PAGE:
There and Back again with dios

Chris Ziegler spent 25 days on the road with diosmaybe the 25 most important days of their careerand he ended up in a Detroit hospital.

Photo by Amy TheiligOne night in Philadelphia, a few hours after the cops came, in a packed-to-capacity shipwreck of a bar where even the brass fittings smelled like spilled beer, a girl elbowed her way back to me. We were all three songs into the dios set, and she leaned in close so I could hear her. Her name was Rebecca, and she was dressed all in white, and I could tell by how bright her eyes were what she was going to say.

"Listen," she said. "I need to get their CD. This has only happened to me maybe once in my life: I just walked into a place, and I didn't know who was going to play; I just wanted to see the show. And then I heard the opening band, and it's one of the best bands I've ever heard, you know?"

I knew she meant it because I've said the same thing and because there's a goofy, googly-eyed adoration that just beams out of you if someone hits the right two piano keys together, and you can't camouflage it. True love is cheap on tour only because it's there every night if you want it, and that was the kind of thing that always made me happy.

"I know," I said, honestly, making change for her. "But no one believes me because I do merch."

And then I tried to sell her a T-shirt.


Waiting backstage in Boston
Photo by Amy Theilig

DAY ZERO: LONG BEACH

One night, six months ago, I got a phone call. I heard a motor growl and knock behind the second song on the dios CD, and then I heard a voice: "This makes me feel like a truck driver thinking about his relationships," says the voice. "They're going to be huge." Yeah, I said, because it was true. That's rock & roll, that lovelorn truck driver: the car on the cruise and the love unrequited, motion and emotion, music at its platonic male-female, light-dark, yin-yang heart. Dios was a band from Hawthorne I had written about, and they were going to be huge. They weren't stupid, and they worked hard, and they made music people actually might want to listen to. I used to drive around at night listening to them so I knew what the voice meant. I asked J.P. about the truck-driver thing, and he laughed and said he wished truck drivers could relate to them, and then he said he used to just get in his car and drive down PCH all night sometimes, too. So when he asked me to go on a national tour with them and sell their T-shirts and CDs, I said yes.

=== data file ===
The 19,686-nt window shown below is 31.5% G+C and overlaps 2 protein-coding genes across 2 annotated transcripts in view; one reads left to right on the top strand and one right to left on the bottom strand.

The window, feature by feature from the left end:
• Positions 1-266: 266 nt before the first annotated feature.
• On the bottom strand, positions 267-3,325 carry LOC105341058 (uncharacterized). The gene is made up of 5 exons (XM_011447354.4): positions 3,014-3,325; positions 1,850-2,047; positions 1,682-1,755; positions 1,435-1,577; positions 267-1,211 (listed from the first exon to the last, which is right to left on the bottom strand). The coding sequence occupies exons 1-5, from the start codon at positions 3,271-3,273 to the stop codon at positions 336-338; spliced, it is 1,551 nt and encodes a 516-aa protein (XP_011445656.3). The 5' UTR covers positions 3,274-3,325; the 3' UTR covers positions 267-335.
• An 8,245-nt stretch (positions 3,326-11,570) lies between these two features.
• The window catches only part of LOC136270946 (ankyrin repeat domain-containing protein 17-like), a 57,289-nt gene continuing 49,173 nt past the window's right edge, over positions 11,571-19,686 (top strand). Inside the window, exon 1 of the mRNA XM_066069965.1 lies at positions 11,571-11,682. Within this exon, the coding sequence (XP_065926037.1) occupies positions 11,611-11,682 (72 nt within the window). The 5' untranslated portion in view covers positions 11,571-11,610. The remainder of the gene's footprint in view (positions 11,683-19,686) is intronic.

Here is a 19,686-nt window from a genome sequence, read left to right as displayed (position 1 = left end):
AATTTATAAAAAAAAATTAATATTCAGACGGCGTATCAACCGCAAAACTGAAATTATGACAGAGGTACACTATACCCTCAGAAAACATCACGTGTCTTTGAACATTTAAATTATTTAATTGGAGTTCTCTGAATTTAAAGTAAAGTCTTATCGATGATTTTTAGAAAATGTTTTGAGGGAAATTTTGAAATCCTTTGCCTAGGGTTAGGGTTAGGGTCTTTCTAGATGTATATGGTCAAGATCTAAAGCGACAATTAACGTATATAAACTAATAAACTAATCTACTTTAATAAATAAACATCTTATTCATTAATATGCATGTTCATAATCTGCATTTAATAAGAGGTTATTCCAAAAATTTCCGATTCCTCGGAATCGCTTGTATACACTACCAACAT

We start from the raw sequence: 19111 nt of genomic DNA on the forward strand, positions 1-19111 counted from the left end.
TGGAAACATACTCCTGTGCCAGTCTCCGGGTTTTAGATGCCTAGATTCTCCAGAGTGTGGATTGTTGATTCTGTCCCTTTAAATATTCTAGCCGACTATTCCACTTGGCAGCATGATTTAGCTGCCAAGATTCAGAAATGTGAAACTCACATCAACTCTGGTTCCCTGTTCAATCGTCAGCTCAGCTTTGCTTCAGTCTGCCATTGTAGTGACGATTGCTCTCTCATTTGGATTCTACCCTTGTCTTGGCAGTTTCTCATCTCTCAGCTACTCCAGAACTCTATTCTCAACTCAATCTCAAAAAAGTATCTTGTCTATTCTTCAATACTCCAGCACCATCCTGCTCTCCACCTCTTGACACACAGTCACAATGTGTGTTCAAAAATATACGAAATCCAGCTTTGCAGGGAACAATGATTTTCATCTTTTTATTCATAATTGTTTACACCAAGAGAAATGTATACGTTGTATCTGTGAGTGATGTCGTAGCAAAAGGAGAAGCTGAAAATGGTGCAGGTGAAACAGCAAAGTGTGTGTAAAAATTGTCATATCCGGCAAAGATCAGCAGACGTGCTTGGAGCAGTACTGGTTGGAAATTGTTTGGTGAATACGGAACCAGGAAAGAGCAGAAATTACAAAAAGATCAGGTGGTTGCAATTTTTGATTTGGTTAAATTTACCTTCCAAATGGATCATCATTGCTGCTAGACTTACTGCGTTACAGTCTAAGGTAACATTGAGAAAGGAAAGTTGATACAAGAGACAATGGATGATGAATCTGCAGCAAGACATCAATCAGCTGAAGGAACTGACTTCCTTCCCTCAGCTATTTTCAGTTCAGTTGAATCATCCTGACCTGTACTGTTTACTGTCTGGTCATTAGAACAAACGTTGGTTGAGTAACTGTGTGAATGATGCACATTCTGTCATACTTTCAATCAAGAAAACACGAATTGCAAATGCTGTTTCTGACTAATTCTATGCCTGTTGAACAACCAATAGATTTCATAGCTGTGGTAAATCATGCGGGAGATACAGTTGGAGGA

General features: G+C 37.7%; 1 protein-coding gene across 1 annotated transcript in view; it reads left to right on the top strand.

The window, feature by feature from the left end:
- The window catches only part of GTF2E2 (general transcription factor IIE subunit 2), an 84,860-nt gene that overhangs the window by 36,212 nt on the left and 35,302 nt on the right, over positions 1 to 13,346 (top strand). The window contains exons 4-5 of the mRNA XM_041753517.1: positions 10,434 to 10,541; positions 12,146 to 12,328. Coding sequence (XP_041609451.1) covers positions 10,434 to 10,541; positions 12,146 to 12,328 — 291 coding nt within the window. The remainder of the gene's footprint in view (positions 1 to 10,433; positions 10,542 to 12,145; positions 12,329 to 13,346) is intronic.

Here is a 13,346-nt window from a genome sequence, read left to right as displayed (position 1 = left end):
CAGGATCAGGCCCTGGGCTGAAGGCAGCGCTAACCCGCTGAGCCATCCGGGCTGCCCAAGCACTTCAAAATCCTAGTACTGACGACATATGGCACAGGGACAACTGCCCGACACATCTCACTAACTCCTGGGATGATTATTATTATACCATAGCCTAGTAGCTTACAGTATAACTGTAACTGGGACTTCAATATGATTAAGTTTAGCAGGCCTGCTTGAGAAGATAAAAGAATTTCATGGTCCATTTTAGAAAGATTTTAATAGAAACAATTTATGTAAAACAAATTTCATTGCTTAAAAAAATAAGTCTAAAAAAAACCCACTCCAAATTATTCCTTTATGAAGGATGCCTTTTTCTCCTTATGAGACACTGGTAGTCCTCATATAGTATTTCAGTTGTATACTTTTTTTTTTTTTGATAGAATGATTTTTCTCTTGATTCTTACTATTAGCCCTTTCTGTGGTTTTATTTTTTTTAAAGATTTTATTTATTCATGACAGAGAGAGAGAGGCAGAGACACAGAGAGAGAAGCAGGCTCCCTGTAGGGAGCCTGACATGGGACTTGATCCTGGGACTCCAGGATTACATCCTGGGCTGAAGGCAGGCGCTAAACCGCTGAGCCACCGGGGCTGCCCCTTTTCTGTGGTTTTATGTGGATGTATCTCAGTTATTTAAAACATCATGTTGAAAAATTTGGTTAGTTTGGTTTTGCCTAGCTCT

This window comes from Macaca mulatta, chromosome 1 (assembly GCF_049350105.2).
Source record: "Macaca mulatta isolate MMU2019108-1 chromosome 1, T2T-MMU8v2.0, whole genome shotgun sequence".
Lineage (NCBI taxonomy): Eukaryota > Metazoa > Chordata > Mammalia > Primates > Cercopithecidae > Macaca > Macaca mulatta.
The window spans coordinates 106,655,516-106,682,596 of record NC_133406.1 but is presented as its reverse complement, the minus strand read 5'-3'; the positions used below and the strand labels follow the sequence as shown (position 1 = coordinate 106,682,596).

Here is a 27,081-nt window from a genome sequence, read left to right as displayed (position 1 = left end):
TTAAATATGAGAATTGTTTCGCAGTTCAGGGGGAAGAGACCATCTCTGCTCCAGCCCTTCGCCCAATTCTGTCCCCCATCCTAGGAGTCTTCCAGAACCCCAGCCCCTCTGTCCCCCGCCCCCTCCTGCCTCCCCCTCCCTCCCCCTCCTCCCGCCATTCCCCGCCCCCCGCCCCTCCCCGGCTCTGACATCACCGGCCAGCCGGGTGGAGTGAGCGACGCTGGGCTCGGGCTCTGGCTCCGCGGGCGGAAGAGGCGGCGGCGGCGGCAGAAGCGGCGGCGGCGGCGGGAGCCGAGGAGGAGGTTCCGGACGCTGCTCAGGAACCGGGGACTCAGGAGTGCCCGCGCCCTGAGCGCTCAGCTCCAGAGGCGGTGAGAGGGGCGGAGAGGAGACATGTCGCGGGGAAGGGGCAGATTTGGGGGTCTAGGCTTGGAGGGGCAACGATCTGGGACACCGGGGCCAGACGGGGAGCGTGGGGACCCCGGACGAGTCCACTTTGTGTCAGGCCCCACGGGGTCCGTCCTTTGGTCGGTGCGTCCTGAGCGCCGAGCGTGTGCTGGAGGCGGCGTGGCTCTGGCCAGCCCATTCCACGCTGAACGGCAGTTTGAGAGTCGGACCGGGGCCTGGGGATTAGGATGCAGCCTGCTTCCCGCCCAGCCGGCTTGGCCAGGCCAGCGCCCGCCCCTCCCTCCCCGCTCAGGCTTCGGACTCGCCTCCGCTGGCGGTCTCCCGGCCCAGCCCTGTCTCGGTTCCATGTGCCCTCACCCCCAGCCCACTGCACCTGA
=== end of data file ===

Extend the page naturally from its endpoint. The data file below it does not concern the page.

Living like rock stars everywhere in America.
Photo by James Philip Cabeza Devaca
DAY ONE: SAN DIEGO

Dios were not all Mexican, and they were not all from Hawthorne, though that was the soundbite. They were five guys who ate beef jerky between gas stations; who liked the Lakers, Lord of the Rings and Scrabble; who drank beer instead of liquor whenever possible; who called their girlfriends on their cell phones every chance they got. As a thrill ride, they were subpar, but as a band, they were very good and only occasionally at one another's throats.

Jackie Monzon (drums) is Filipino, not Venezuelan, as the British press had decided. He wore clear-framed glasses and had an even, measured cadence to his voice more appropriate to an extremely earnest guidance counselor. He called me "little guy," often as he clapped me on the back. He is 19. J.P. Caballero's mom was a middle-school principal; related or not, J.P. was reliable to a fault, organized, always worried about something and inappropriately well-read, though he hadn't brought up Foucault more than a month or two after I met him. Dios had recorded and mixed parts of their not-quite-out album in his Hermosa Beach garage; he had both the ear and the tolerance for minute detail that can unstick a song from the mud. He'd met Jackie in film class at junior college, and he'd met Joel and Kevin Morales (brothers just like the Wilsons! writers said, hyperventilating. And they're from Hawthorne, too!) during high school.

Joel and Kevin sang and played guitar—they shared an acoustic and an electric, a set of complementary vocal cords, and a cataclysmic talent for hilarious sarcasm—particularly Joel, who'd worked shitty retail for so long that he'd fucked up his circulatory system, if not—understandably—his capacity for human compassion. Joel was a head taller and a shoulder broader (and a good seven years older) than Kevin, but they'd still end up sitting next to each other on any given couch. Joel's songs had started the band five years ago when they were called God and recorded Weezer covers (even then with a nod to the Beach Boys, though), but the rest of dios had added relief and momentum. And then there was Jimmy, who played keyboard and piano, who graduated with honors from UCLA, who'd grown a beard that hung under his delicate Gucci glasses like cave moss. He shared a surname with Cabeza DeVaca—the Spanish explorer who spent eight miserable years wandering the wilderness of North America, who did about 6,000 miles in 1527 and left the first written record of the American interior—and he would drive.

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